roughly 30 percent as productive as US assets in 1992, they have had their
productivity almost halved since then.
Furthermore, assets added since 1992 are “surprisingly unproductive” with
“almost no new capacity [being] added in the oil and consumer goods
industries, the sectors of the economy with the greatest potential for fast
While labour productivity in the old assets—those put in place before
1992—declined from 30 percent to 17 percent of the US level, this decline has
not been compensated for “by a rapid growth of a new and productive economy”.
“New assets (put in place since 1992) employ less than 10 percent of the
Russian workforce and surprisingly, achieve only 30 percent of the US
productivity level on average.”
According to the proponents of the market, the solution to all problems of
productivity is increased competition, and this is the opinion of the
report's authors. But as they acknowledge in the Russian situation despite
“high competitive intensity,” the competition is unequal and actually leads
to low productivity. “Price decontrol did successfully stimulate competition.
Paradoxically, however, in Russia the more productive firms are often the
The report also provides a refutation of the claim by the most fervent
proponents of “market reform” that Soviet industry was so backward that its
only future was the scrap heap.
There is no question that decades of Stalinist bureaucratic mismanagement and
the distortions produced by isolation from the international division of
labour—itself a consequence of the Stalinist program of “socialism in one
country”—resulted in considerable technological backwardness.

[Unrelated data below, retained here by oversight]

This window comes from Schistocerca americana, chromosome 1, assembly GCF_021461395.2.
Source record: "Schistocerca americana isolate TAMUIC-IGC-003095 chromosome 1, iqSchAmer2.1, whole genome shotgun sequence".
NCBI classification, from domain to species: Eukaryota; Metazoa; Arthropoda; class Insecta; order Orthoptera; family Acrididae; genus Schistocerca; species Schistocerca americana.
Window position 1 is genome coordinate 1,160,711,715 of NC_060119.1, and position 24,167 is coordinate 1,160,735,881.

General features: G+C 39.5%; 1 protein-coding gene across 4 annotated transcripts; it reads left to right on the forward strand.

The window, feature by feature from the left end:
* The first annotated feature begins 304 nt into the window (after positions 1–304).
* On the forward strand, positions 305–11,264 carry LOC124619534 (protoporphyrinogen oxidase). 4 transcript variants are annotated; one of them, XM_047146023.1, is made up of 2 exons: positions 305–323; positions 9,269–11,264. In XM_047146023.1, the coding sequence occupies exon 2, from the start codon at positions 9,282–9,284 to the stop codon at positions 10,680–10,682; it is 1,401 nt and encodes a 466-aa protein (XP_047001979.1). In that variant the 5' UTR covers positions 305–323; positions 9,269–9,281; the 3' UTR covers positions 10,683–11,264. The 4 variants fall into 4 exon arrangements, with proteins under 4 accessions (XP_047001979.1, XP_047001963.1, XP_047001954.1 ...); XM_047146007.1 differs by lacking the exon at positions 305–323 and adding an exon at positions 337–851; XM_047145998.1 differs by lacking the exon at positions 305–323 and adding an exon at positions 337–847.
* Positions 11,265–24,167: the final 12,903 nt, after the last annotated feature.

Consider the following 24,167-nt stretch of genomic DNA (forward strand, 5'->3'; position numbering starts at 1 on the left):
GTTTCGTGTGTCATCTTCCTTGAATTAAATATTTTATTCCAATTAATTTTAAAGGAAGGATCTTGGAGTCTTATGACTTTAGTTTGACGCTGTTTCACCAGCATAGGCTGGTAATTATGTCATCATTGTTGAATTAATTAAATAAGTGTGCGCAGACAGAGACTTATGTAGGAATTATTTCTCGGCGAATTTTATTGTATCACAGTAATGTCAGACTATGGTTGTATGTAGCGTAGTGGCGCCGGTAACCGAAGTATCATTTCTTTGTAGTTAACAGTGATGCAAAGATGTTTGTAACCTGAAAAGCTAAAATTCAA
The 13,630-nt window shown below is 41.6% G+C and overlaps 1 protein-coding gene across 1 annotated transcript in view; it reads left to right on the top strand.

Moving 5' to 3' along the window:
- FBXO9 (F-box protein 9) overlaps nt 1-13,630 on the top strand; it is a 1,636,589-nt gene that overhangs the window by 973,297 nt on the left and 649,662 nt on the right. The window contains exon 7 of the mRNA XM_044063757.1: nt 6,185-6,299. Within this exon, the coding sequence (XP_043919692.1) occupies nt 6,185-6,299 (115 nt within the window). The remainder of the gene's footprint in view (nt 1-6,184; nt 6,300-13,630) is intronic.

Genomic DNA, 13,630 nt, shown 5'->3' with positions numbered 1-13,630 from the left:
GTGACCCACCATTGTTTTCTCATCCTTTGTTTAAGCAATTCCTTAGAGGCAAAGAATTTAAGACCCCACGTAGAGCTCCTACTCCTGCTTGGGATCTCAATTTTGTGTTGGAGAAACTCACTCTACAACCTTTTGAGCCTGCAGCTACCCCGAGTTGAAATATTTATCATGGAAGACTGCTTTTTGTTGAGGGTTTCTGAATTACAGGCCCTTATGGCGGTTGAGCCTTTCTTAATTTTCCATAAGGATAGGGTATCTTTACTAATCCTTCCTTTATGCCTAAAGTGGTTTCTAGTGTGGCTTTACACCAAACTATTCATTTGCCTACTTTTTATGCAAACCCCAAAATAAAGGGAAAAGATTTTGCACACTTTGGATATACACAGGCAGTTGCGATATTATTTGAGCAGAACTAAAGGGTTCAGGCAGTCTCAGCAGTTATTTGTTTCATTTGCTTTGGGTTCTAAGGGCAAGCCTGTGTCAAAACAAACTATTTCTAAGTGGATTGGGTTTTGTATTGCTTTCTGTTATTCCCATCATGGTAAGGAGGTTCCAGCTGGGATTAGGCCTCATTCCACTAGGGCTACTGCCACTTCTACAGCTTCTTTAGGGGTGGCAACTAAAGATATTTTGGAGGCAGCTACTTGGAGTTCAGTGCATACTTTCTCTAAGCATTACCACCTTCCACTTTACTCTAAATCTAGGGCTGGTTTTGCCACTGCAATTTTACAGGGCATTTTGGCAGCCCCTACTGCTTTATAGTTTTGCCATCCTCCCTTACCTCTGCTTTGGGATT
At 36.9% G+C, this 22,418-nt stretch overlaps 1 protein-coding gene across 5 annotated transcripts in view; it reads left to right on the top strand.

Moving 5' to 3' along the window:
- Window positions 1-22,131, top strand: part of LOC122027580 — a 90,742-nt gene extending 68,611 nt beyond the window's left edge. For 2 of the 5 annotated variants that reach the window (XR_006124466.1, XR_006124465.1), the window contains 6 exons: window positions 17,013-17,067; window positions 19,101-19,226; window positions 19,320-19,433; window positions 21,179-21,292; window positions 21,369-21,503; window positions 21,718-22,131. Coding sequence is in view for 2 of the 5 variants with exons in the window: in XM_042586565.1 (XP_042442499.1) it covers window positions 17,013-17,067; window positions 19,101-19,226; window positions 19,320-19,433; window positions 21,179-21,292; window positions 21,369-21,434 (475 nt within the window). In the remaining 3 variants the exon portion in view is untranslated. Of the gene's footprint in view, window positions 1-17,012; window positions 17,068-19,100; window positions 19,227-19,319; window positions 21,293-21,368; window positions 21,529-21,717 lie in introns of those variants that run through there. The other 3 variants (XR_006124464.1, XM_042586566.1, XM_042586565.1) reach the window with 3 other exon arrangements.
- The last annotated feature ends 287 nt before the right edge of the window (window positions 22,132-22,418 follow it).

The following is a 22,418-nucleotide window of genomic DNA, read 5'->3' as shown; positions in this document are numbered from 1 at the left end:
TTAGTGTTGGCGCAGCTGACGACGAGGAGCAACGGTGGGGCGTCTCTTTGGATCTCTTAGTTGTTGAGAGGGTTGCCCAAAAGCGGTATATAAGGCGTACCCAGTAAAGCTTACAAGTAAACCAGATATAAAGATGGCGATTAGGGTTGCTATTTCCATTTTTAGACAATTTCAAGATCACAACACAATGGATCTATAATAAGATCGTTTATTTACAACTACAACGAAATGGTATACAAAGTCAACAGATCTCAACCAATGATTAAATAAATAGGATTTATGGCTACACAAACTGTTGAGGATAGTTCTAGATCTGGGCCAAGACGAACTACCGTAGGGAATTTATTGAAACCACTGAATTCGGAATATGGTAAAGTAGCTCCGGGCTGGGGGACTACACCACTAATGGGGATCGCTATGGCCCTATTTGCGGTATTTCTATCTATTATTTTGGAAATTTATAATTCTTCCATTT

But even with this historical legacy, the report found that “about 75 percent
of Russia's inherited assets (put in place before 1992) would still be viable
if upgraded and managed according modern principles.” Such an upgrade would
allow production in these assets to increase by about 40 percent on average
for a relatively small investment of around 5 percent of GDP for five years
and could achieve up to 65 percent of US productivity.
But the methods advocated by McKinsey and other proponents of “market reform”
to bring about such an advance amount to more of the same policies which have
resulted in the economic disaster in the first place.
The theme running through the report is that less productive sections of
industry should be shut down in favour of the more productive, a more “level
playing field” should be established in the market through the abolition of
subsidies and that Russia needs to follow more closely the Polish model.
While such policies may increase the opportunities for profit, they are
hardly a prescription for social and economic advance as the social crisis in
Poland demonstrates. In the mining and metal industries alone more than
120,000 workers are facing the sack as part of the program to prepare the
Polish economy for entry into the European Union while in the countryside
unemployment is running as high as 60 percent.
While the McKinsey report concentrated on the situation in industry, it had
some pertinent comments on the broader economy. It noted that lack of trust
in both the ruble and the banks “deters people from making their savings
available for subsequent lending by the banks” and that savings are mostly
kept at home in dollar notes. Barter relations are prevalent in about half
the economy, involving transactions between industrial concerns and between
industry and the government.
And it warned that the apparent recent revival in the finances of the
government “should be little cause for comfort.”
“Around 40 percent of budget revenues still depend on extremely volatile oil
and gas prices, which have fortunately soared in 1999. ... Capital flight,
rational when economic policies discourage investment within Russia,
continues. Finally, the rise in industrial production, which followed the
August 1998 devaluation, should be seen as a one-time adjustment due to a
sudden rise in prices of imports, rather than the start of a prolonged